Northwestern upsets sloppy No. 12 Maryland women’s basketball, 81-58
Guards Kaila Charles and Sara Vujacic and forward Stephanie Jones walk across the court during a stoppage in Maryland’s 83-69 win over Michigan at Xfinity Center on Jan. 12, 2019. (Frances Moyonero/The Diamondback)
When Lindsey Pulliam swiped a cross-court pass from Taylor Mikesell and took it the length of the court for a pull-up jumper, Northwestern caught an early glimpse of what would work all day against Maryland women’s basketball.
Pulliam and the Wildcats had the Terps indecisive, hesitant and sloppy from the opening tip, going on a 14-0 run midway through the opening period by giving Maryland a taste of its own medicine with dogged defense leading to 29 points off turnovers by the final buzzer.
Behind Pulliam’s 24 points and a career-high 23 from Veronica Burton, Maryland lost to Northwestern, 81-58, on Tuesday. The Terps stumbled with season-highs in turnovers (24) and fouls (26), as well as their second lowest point total.
“Disappointing for us. I don’t think we responded well on the road [in our] first conference game,” coach Brenda Frese said. “[We] turned the ball over way too many times and put ourselves in a difficult hole that we had to climb out of.”
Northwestern’s aggressive “Blizzard” zone defense immediately frustrated the Terps, forcing eight turnovers in the opening period mainly from traveling violation or sloppy passes.
With Maryland not hitting jumpers early, the Wildcat zone had the team indecisive when attacking. The Terps often used most of the shot clock to try and find an open look, but they frequently came up empty and let up scores on the other end.
Pulliam, Northwestern’s leading scorer at 18.7 points per game, caused all sorts of problems for Maryland early. Her seven first-quarter points outscored the entire Terps’ scoring output from the opening 10 minutes, and Pulliam added two steals during the frame that lead to easy baskets.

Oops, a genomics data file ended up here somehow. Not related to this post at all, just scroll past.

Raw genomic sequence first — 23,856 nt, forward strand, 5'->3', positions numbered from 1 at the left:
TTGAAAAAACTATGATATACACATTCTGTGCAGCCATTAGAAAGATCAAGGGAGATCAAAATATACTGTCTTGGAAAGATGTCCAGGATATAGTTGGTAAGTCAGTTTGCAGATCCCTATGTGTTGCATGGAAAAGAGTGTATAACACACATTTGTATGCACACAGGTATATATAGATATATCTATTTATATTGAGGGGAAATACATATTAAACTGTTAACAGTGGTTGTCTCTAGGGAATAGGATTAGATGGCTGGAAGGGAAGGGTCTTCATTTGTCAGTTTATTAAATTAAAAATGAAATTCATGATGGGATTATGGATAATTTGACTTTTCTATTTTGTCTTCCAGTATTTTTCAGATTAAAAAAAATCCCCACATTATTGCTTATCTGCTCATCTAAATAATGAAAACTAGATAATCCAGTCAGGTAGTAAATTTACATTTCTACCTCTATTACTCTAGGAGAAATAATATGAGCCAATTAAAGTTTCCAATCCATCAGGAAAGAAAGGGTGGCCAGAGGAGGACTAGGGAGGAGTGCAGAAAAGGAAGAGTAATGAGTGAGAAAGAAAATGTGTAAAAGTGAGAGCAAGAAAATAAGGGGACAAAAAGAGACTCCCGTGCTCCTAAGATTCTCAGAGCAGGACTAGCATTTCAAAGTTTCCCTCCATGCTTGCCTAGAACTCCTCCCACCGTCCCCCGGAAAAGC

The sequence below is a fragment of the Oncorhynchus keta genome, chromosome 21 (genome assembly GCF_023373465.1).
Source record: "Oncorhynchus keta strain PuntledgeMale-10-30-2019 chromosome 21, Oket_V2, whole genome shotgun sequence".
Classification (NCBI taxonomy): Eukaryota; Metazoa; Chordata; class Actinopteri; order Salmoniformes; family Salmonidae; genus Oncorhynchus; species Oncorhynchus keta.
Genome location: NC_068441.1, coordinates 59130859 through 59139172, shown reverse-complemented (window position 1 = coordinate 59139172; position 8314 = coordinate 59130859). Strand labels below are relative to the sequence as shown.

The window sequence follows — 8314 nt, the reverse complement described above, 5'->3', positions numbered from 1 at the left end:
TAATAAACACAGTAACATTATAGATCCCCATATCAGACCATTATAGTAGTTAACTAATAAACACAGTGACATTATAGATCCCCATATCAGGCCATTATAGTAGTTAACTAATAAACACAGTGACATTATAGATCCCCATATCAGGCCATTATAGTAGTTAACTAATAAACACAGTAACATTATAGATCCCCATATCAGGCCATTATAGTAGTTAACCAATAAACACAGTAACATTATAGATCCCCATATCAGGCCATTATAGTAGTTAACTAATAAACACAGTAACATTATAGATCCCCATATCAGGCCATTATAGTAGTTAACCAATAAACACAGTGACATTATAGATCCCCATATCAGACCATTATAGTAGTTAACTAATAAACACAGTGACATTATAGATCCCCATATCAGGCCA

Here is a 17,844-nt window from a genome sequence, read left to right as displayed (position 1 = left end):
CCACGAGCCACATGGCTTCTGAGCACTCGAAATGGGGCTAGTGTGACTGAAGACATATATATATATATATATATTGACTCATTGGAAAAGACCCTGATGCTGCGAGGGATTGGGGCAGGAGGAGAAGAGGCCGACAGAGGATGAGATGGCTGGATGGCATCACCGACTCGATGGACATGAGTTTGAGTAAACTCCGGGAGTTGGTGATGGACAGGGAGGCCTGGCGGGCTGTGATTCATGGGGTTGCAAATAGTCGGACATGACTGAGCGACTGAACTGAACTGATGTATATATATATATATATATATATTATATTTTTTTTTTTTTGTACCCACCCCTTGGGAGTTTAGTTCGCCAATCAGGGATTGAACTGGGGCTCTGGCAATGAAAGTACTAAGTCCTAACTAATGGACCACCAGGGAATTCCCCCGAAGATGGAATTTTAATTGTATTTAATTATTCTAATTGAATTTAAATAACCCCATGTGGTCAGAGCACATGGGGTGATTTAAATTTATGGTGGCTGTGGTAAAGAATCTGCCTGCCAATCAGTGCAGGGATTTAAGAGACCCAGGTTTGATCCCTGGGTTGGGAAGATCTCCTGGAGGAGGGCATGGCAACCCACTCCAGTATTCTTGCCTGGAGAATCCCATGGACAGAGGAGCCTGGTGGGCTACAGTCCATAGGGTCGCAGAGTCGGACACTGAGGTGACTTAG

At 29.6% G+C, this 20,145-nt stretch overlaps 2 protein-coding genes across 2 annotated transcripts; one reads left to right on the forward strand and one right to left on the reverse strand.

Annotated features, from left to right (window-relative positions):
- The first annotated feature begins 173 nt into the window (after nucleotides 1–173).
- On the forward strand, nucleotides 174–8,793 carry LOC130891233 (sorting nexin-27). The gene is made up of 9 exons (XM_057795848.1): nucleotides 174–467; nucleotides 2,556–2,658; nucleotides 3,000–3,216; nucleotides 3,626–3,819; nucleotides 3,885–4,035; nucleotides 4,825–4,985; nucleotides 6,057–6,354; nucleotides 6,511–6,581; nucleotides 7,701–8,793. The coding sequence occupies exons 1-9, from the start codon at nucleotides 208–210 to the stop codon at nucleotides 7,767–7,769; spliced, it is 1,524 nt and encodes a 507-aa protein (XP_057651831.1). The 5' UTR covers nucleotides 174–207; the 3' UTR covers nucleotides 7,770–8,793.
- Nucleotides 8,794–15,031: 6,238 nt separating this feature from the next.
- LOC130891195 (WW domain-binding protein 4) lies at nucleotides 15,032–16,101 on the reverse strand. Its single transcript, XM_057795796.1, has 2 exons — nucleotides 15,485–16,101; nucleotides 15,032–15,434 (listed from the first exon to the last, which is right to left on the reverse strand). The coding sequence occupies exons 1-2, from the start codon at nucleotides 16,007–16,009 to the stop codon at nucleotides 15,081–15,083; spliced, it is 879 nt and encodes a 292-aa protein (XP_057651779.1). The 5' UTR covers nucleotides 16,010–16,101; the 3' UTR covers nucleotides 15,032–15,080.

Down 12 and having scored just six points in the first quarter on 20 percent shooting, coach Brenda Frese’s squad made adjustments, making crisper passes to open areas in the Northwestern zone to start the second period.
Her team found better shots and knocked them down for 17 points in the frame, but seven more turnovers prevented the Terps from cutting the deficit to fewer than 11 at halftime.
Despite the poor offensive showing to start and only forcing Northwestern into five giveaways in the half, a plus-19 rebounding advantage kept Maryland within striking distance. The team had more offensive rebounds (13) than the Wildcats managed overall, allowing forwards Kaila Charles and Stephanie Jones to do most of their damage off second-chance shots.
Jones tried to set the tone to start the third with back-to-back scores and a steal, but just as the Terps seemed to grab some momentum, a pass from Jones ricocheted off guard Ashley Owusu’s knee and rolled out of bounds.
In addition to its continued turnover issues, Maryland couldn’t stay out of foul trouble in the third frame. Seven fouls in the quarter contributed to 10 made Northwestern free throws and forced Charles to the bench, preventing any chance of cutting a deficit that ballooned to 24 by the end of the period.
After the second straight game in which Maryland didn’t hit from behind the arc in the first three periods, guard Blair Watson finally buried one from the corner that looked like the start of a run.
While she hit two more from deep, her team committed 12 more fouls in the final period, trying to be aggressive and take risks in a desperate attempt to narrow the scoring margin. But Northwestern made 15 more free throws and kept the Terps at bay to earn the program’s first victory over Maryland after eight losses since Frese joined the Big Ten.
Maryland’s two main ball handlers, Mikesell and Owusu, shot a combined 2-of-15 from the field and tallied 10 total turnovers. Their lack of production played a part in the Terps’ offensive ineptitude and allowed Northwestern’s to almost never miss a beat.
“Northwestern was sensational,” Frese said. “They punched first and had a tremendous game plan and played extremely hard for 40 minutes.”